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In 1845, Norfolk County constructed the first public school in Deep Creek. It was the second school to be constructed in Norfolk County from funds provided by the General Assembly for public education. The one-room school was located across from the present day Deep Creek Intermediate School. The school was closed and destroyed by federal troops during the Civil War. In 1870, a school was erected on Old Gilmerton Road. Several years later, a one-room school facing Galberry Road behind and adjacent to Flemming’s Store was constructed. In 1897, a wing was added to separately house the older students. In 1908, the legislature provided funds for the construction of a one-story brick school on the site of the previous intermediate school. Schools from the outlying areas were consolidated and students from St. Juliens Creek, Millsville, Grassfield, and Gilmerton were transported by horse-drawn school buses to Deep Creek School. In 1910, a two-story brick building was constructed on the site of the intermediate school. The first class of seniors was graduated from Deep Creek High School in 1911. Building additions were made in 1923, 1947, and 1952. In 1955, Deep Creek High School was separated from Deep Creek School by the construction of a million dollar secondary building to house grades 7-12 on Deal Drive.
In the 1940’s, with the assistance of the Rosenwald Fund, a four-room elementary school was built for black students in the Deep Creek borough. Black students from Deep Creek attended Providence High School in South Norfolk, which later became incorporated into Carver High School and Gilmerton High School. Both schools later became incorporated into Crestwood High School when it opened in 1954. The black elementary schools in Grassfield, Deep Creek, and Millsville were consolidated in the 1950’s and were housed in Central Elementary School on Shipyard Road.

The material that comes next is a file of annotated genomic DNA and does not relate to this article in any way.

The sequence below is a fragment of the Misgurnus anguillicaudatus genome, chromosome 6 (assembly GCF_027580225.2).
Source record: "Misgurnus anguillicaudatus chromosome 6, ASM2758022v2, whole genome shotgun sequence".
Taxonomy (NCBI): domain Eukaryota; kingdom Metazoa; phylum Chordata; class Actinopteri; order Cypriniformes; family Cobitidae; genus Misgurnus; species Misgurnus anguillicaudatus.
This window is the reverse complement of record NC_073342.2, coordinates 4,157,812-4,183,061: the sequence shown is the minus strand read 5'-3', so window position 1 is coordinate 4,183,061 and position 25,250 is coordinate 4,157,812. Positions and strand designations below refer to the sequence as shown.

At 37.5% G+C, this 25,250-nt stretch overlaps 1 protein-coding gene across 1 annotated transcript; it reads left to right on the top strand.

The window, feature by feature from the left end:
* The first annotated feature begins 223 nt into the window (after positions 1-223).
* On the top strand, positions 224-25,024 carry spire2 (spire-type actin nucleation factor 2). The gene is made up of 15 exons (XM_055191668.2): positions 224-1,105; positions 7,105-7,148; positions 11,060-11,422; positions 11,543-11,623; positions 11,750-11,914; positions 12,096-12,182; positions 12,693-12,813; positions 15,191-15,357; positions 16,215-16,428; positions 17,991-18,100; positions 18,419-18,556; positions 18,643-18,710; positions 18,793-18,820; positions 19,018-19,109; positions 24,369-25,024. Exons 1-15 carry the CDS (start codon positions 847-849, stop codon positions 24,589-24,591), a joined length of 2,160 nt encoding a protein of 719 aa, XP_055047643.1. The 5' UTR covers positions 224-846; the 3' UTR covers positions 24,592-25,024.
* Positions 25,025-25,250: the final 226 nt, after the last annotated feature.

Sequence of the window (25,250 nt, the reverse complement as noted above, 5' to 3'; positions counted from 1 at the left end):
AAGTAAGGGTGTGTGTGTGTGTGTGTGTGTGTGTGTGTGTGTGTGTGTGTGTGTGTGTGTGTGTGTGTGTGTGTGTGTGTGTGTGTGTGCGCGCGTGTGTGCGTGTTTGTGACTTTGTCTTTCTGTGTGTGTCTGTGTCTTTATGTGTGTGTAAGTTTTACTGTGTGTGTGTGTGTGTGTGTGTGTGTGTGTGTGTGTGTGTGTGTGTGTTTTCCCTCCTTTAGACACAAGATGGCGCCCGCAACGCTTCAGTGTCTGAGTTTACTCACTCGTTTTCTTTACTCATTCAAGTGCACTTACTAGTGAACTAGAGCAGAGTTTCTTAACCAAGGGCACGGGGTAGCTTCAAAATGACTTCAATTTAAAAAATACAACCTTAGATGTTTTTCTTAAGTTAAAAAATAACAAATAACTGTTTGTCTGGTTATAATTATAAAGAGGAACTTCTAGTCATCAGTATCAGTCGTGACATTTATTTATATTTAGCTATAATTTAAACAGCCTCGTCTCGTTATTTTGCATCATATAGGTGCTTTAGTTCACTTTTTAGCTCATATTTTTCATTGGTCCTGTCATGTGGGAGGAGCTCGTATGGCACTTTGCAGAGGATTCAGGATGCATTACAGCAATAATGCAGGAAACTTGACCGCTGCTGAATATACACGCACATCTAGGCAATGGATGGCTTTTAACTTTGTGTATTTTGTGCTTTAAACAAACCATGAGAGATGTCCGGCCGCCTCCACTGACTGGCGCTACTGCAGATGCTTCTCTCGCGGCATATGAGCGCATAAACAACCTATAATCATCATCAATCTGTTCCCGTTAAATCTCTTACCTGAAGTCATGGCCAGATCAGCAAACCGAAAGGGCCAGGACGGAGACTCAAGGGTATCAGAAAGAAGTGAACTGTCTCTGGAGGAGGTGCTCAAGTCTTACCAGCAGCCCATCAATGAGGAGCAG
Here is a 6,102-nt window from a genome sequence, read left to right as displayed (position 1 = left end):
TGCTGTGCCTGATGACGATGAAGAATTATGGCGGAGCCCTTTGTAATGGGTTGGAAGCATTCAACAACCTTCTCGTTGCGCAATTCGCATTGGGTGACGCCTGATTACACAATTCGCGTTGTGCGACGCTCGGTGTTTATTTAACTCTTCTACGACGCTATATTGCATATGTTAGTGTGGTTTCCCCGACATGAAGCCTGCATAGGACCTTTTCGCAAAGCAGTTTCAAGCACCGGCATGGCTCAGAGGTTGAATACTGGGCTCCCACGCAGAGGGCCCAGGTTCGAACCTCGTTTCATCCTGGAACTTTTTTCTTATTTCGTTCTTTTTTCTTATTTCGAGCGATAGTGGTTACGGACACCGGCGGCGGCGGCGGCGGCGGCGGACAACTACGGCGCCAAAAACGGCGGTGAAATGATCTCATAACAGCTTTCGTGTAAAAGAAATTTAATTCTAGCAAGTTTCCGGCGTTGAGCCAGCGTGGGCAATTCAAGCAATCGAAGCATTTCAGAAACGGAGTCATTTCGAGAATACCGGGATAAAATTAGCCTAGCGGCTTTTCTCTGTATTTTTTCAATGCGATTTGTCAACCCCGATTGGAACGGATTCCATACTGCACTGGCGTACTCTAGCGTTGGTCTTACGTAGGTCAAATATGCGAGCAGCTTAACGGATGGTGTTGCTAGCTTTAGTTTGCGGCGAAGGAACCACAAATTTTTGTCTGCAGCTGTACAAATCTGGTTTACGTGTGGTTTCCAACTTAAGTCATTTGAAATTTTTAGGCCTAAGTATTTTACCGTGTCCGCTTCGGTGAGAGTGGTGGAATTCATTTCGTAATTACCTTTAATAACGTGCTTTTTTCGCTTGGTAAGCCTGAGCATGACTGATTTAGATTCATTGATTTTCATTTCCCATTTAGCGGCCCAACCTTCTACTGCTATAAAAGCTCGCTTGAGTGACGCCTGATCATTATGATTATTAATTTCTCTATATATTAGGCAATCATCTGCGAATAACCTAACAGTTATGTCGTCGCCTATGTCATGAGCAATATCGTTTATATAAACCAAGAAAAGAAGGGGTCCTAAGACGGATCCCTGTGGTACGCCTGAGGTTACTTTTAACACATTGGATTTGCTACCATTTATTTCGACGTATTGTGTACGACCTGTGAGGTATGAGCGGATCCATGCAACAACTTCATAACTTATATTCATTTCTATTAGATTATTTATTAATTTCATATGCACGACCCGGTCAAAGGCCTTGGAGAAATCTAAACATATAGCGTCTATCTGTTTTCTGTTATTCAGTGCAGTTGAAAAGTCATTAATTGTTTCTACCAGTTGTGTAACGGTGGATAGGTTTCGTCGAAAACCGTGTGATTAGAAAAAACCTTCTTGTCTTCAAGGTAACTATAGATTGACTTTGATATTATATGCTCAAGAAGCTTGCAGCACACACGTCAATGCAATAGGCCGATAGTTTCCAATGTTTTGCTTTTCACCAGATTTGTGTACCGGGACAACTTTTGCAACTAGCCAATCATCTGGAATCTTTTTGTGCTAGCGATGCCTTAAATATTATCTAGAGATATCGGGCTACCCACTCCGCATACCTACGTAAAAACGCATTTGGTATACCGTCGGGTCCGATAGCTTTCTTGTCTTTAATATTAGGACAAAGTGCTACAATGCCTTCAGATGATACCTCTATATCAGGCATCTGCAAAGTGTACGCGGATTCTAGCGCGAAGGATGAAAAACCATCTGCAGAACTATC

In 1963, Deep Creek High School became part of the newly formed Chesapeake School System, which resulted from a merger of Norfolk County and the City of South Norfolk. In 1966, grades 7-8 were shifted from the high school to the junior high, which is today’s SECEP school. In 1979, due to large increases in enrollment at both the high school and junior high school, the high school building on Deal Drive was designated a junior high school and a seven million dollar high school located on Margaret Booker Drive was constructed to house grades 10-12.
The modern, efficient facility has been in use for more than twenty years. Academic classrooms, vocational training areas, and corridors, as well as the gymnasium, the media center, the computer laboratory and the commons area are well designed for the purposes they serve. The school was expanded in 1990 with the addition of the new wing serving the Math, Science and Foreign Language departments. The space was needed due to the addition of the ninth grade. In the summer of 1998, the school was expanded again to accommodate an enrollment of approximately 2,000 students. This expansion includes improvements to the library, gymnasium, and classrooms for Science, Special Education, Art and Vocational programs.
In 2011, the year marking Deep Creek High School’s 100th anniversary, the school received major building and technology upgrades, which included a new HVAC system and the addition of wall-mounted SmartBoards in every classroom. In Fall 2011, Deep Creek High was proud to welcome its first group of Freshmen to the new Science and Medicine Academy.
Deep Creek High School Principals
Mr. S. A. MacDonald 1917 – 1919
Mr. W. S. Brent 1919 – 1928
Mr. T. P. Chapman 1928 – 1930
Mr. L. D. Bell 1930 – 1937
Mr. W. L. Mason 1937 – 1941
Mr. J. J. Booker, Jr. 1941 – 1949
Mr. W. L. Jones 1949 – 1967
Mr. H. C. Laumann 1967 – 1972
Mr. Nathan T. Hardee 1972 – 2009
Ms. J. Page Bagley 2010 – Present